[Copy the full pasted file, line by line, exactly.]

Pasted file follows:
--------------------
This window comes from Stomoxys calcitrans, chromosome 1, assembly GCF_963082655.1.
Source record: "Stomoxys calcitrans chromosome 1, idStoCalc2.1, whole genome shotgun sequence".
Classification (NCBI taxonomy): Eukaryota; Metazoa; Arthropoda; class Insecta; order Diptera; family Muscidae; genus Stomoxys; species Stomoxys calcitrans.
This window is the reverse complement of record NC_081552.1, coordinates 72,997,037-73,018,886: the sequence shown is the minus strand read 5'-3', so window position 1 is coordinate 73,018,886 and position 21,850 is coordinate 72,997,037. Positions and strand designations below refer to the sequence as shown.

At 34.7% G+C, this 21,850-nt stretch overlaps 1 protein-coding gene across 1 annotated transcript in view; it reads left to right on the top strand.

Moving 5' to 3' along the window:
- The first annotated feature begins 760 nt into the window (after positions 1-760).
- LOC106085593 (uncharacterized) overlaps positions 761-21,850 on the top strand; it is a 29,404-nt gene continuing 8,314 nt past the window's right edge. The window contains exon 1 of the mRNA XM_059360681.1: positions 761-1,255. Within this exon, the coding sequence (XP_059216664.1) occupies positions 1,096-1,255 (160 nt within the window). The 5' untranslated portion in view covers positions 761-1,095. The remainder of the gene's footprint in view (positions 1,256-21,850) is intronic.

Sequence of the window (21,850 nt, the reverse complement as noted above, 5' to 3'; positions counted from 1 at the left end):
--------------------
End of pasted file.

This window comes from Stomoxys calcitrans, chromosome 1, assembly GCF_963082655.1.
Source record: "Stomoxys calcitrans chromosome 1, idStoCalc2.1, whole genome shotgun sequence".
Classification (NCBI taxonomy): Eukaryota; Metazoa; Arthropoda; class Insecta; order Diptera; family Muscidae; genus Stomoxys; species Stomoxys calcitrans.
This window is the reverse complement of record NC_081552.1, coordinates 72,997,037-73,018,886: the sequence shown is the minus strand read 5'-3', so window position 1 is coordinate 73,018,886 and position 21,850 is coordinate 72,997,037. Positions and strand designations below refer to the sequence as shown.

At 34.7% G+C, this 21,850-nt stretch overlaps 1 protein-coding gene across 1 annotated transcript in view; it reads left to right on the top strand.

Moving 5' to 3' along the window:
- The first annotated feature begins 760 nt into the window (after positions 1-760).
- LOC106085593 (uncharacterized) overlaps positions 761-21,850 on the top strand; it is a 29,404-nt gene continuing 8,314 nt past the window's right edge. The window contains exon 1 of the mRNA XM_059360681.1: positions 761-1,255. Within this exon, the coding sequence (XP_059216664.1) occupies positions 1,096-1,255 (160 nt within the window). The 5' untranslated portion in view covers positions 761-1,095. The remainder of the gene's footprint in view (positions 1,256-21,850) is intronic.

Sequence of the window (21,850 nt, the reverse complement as noted above, 5' to 3'; positions counted from 1 at the left end):